For me, the “natural” speaker sound is in, and the others that followed today just sounded like speakers. Come and hear and see these monitors at one of our dealers or contact us here at Fidelis!

Harbeth at Steinway & Sons

Posted on February 7, 2016 by John Marks

(Photo of Eric Feidner at Steinway & Sons’ NYC Global headquarters by and courtesy of Wes Bender Studios.

I derive immense pleasure from setting people up with (relatively) affordable stereo systems that work as systems, and are not just a bunch of random components selected from “Best-Of” lists. An early effort in that line was the series of columns I wrote for The Absolute Sound magazine entitled “A Stereo for Mr. Stevens.” Mr. Stevens being Wallace Stevens, because music and sound were such important parts of his poetry. I had no evidence that Wallace Stevens (who died in 1955) was an early adopter of hi-fi; but, I wasn’t about to let that stop me.
As the test track for the Stereo for Mr. Stevens, I chose the opening of the first movement of Brahms’ Ein deutsches Requiem. Specifically, from the Robert Shaw/Atlanta CD from Telarc. Because of its thrilling bass extension. That Telarc recording has withstood the test of time. However, if I had to choose only one interpretation as my Desert Island recording (as patchy as the sound is), it would be Sergiu Celibidache, Cologne 1957 (mono CD from Myto). That is the only recording I have ever heard that makes obvious Brahms’ conscious debt to Heinrich Schütz.

Obviously, for a work with full orchestra, pipe organ, and chorus, you need loudspeakers that are nearly full-range, an amplifier that is capable of driving them, and a reputable source. The Stereo for Mr. Stevens ended up consisting of Shahinian Acoustics’ Obelisk loudspeakers (now offered in a v.2), powered by Plinius’ 8150 integrated amplifier, fed by Enlightened Audio Designs’ Ultradisc CD player. Which was all fine and good in its day; but that was 18 years ago. Fast forward to today.

I was thrilled when Eric Feidner (Steinway & Sons’ SVP for Music, Technology and Media; and, Executive Producer of Steinway & Sons Recordings), asked me to specify desktop/computer-audio systems for him, and for Mike Sweeney, Steinway’s President.

Horses for courses, this was a challenge different from A Stereo for Mr. Stevens.

Because these were to be “desktop” systems with the loudspeakers within arm’s reach (rather than across the room), in specifying the systems I aimed to “bite off less, but chew as carefully” compared to before. It was obvious to me that the most “natural” loudspeaker to meet this need would be a descendant of the BBC’s 1970s “outside broadcast” monitor speaker, the LS3/5A. The LS3/5A was designed primarily as a monitor for use in vans set up as mobile recording or broadcast studios. So, the LS3/5A is, in some sense, the progenitor of all desktop loudspeakers.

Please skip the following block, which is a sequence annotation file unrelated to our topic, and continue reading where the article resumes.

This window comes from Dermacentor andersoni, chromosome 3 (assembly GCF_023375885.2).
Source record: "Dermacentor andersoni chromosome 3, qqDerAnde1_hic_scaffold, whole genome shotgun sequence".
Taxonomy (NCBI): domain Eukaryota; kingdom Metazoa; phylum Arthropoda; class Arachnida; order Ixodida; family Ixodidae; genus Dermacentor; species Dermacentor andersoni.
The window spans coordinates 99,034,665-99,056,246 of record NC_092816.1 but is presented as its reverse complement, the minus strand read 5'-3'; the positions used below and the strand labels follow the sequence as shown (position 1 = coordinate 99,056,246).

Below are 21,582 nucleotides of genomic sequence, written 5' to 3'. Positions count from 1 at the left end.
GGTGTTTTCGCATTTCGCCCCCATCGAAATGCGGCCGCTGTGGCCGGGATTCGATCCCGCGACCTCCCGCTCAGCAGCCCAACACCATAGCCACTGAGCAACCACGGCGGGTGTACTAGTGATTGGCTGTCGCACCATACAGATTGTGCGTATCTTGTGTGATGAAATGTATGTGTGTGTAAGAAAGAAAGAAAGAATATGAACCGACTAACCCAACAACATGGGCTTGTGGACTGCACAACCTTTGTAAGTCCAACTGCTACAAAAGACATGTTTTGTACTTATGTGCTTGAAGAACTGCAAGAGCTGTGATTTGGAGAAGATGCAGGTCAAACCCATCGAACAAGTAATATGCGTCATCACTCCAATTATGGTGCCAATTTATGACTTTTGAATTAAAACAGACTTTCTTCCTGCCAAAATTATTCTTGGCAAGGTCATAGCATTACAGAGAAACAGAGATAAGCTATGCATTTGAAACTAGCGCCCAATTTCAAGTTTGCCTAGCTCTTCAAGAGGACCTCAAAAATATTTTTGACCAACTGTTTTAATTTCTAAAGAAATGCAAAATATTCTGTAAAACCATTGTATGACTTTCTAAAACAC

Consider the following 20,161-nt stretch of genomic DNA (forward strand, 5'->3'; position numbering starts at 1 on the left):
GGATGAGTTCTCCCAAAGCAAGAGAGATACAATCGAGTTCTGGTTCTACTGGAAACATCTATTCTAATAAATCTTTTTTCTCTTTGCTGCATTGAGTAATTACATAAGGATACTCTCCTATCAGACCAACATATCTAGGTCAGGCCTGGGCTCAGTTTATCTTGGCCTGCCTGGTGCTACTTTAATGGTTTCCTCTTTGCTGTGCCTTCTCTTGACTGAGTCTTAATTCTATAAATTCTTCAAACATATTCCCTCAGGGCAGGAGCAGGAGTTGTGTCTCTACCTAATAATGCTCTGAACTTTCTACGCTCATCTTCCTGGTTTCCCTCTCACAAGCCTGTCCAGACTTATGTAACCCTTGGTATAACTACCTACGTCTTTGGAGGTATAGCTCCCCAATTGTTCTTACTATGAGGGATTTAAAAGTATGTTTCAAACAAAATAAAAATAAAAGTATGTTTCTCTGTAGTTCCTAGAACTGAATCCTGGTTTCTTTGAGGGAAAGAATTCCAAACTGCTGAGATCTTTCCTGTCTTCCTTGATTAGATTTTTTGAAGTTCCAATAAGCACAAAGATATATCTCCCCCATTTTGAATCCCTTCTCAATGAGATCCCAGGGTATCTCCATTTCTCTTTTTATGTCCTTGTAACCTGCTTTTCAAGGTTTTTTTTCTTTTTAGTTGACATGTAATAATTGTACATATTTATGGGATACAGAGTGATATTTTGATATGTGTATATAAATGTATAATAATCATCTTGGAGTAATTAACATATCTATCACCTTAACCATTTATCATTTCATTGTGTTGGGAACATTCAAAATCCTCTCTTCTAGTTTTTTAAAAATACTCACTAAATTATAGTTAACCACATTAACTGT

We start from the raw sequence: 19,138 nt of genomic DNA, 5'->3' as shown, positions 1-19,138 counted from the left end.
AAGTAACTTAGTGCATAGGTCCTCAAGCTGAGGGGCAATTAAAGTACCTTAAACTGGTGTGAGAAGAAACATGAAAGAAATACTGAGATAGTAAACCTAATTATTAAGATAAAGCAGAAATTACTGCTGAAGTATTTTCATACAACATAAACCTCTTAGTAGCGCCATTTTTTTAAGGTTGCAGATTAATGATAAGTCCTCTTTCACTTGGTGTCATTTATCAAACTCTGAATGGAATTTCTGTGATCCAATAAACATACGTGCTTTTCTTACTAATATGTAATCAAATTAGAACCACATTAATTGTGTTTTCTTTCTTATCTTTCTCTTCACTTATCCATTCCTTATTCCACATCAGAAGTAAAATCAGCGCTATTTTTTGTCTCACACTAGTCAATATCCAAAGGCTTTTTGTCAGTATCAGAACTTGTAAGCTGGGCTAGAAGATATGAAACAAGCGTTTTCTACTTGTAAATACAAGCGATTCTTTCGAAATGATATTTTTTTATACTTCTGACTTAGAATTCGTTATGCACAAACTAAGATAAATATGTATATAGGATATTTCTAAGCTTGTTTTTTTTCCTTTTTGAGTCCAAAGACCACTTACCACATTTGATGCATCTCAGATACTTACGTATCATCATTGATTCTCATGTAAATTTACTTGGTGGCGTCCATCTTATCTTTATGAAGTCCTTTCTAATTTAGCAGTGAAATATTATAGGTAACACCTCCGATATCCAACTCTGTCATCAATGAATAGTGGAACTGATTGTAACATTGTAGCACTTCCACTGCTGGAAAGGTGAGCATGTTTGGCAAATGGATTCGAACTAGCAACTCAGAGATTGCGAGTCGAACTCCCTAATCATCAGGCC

For my take on the history of the LS3/5A, click here.

Having had experience with a few LS3/5A descendants, I had absolute confidence in Harbeth UK’s “evolutionary” tribute, the Harbeth P3ESR. Harbeth’s P3ESR is a not a reproduction or a continuation of a mid-1970s design. Instead, it is a fresh take, using modern technology, but in the spirit of “listenability and musicality first.”

The P3ESR’s sound is engaging, naturally coherent, and very fatigue-free.

The P3ESR is about 12 inches tall and 7 x 8 inches wide and deep. I love that the P3ESR is still made in the UK, and I love that the cabinetry is real wood. Eric’s pair is in Rosewood. Other available veneers include cherry, black ash, and eucalyptus.

United States MSRPs are $2095 for cherry, $2195 for rosewood, and $2295 for eucalyptus or black ash.



Harbeth’s P3ESR is expensive, compared to most loudspeakers its size. However, I am absolutely certain that here we have a case of, buying something once, and buying it really right.

The New Harbeth 40.2 at RMAF

Harbeth 40.2 RMAFIts not often I get to read a show review that offers us in depth coverage but this one has such a nice summary of our new flagship BBC Monitor!

Chris Martens of Hi-Fi+ Wrote


RMAF 2015 marked the US debut of Harbeth’s new flagship loudspeaker: namely, the 40.2 Monitor ($14,990), which was being driven by a Vinnie Rossi LIO preamp/ phono stage and Stereo VR120 power amplifier.

My thoughts upon encountering the 40.2 were, succinctly, these:

They’re beautiful; the art of fine British woodworking is alive and well at Harbeth.
They’re big—really big; when you see them in photographs, the 40.2s don’t seem nearly as large as they do when you actually see them in person. This is the sort of monitor that you can use in a mid-size room, but that I think could and would very easily fill much larger spaces with sound.
They sound like classic BBC monitors that A) have gone off to finishing school for added sophistication and refinement, B) have gone off to graduate school to attain higher levels of mastery than other speakers of their ilk, and C) have been working out with a world-class rugby team so as to add muscle, agility, and all-round sonic athleticism.